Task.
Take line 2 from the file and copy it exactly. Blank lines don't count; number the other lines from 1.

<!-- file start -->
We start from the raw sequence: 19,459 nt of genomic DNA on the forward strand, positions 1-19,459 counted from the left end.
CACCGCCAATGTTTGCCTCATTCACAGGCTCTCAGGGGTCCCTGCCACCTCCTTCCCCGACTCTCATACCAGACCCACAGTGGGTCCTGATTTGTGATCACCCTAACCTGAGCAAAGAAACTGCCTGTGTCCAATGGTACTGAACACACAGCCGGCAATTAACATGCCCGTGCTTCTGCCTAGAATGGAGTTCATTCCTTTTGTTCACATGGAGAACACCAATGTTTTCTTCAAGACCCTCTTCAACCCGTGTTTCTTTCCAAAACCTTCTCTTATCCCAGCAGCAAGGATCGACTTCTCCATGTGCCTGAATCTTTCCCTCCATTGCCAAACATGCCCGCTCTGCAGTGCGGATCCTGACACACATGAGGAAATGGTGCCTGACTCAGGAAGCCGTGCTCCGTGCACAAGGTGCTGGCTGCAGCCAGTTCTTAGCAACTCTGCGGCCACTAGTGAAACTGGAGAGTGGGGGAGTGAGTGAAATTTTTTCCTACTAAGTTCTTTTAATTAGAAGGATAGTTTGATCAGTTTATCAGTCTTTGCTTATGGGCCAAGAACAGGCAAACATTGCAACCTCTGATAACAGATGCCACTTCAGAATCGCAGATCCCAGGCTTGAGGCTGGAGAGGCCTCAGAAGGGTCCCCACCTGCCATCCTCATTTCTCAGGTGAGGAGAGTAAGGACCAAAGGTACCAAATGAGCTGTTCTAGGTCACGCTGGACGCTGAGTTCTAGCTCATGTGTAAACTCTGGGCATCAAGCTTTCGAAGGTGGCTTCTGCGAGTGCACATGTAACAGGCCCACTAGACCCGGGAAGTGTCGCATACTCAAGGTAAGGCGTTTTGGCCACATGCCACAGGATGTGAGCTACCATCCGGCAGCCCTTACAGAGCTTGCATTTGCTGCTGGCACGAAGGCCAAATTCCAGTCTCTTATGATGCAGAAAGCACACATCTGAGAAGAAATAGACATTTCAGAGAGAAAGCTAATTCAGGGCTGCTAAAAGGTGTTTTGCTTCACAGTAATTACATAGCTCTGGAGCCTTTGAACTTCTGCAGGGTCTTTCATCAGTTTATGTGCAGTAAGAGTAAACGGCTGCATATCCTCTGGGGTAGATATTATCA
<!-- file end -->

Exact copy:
CACCGCCAATGTTTGCCTCATTCACAGGCTCTCAGGGGTCCCTGCCACCTCCTTCCCCGACTCTCATACCAGACCCACAGTGGGTCCTGATTTGTGATCACCCTAACCTGAGCAAAGAAACTGCCTGTGTCCAATGGTACTGAACACACAGCCGGCAATTAACATGCCCGTGCTTCTGCCTAGAATGGAGTTCATTCCTTTTGTTCACATGGAGAACACCAATGTTTTCTTCAAGACCCTCTTCAACCCGTGTTTCTTTCCAAAACCTTCTCTTATCCCAGCAGCAAGGATCGACTTCTCCATGTGCCTGAATCTTTCCCTCCATTGCCAAACATGCCCGCTCTGCAGTGCGGATCCTGACACACATGAGGAAATGGTGCCTGACTCAGGAAGCCGTGCTCCGTGCACAAGGTGCTGGCTGCAGCCAGTTCTTAGCAACTCTGCGGCCACTAGTGAAACTGGAGAGTGGGGGAGTGAGTGAAATTTTTTCCTACTAAGTTCTTTTAATTAGAAGGATAGTTTGATCAGTTTATCAGTCTTTGCTTATGGGCCAAGAACAGGCAAACATTGCAACCTCTGATAACAGATGCCACTTCAGAATCGCAGATCCCAGGCTTGAGGCTGGAGAGGCCTCAGAAGGGTCCCCACCTGCCATCCTCATTTCTCAGGTGAGGAGAGTAAGGACCAAAGGTACCAAATGAGCTGTTCTAGGTCACGCTGGACGCTGAGTTCTAGCTCATGTGTAAACTCTGGGCATCAAGCTTTCGAAGGTGGCTTCTGCGAGTGCACATGTAACAGGCCCACTAGACCCGGGAAGTGTCGCATACTCAAGGTAAGGCGTTTTGGCCACATGCCACAGGATGTGAGCTACCATCCGGCAGCCCTTACAGAGCTTGCATTTGCTGCTGGCACGAAGGCCAAATTCCAGTCTCTTATGATGCAGAAAGCACACATCTGAGAAGAAATAGACATTTCAGAGAGAAAGCTAATTCAGGGCTGCTAAAAGGTGTTTTGCTTCACAGTAATTACATAGCTCTGGAGCCTTTGAACTTCTGCAGGGTCTTTCATCAGTTTATGTGCAGTAAGAGTAAACGGCTGCATATCCTCTGGGGTAGATATTATCA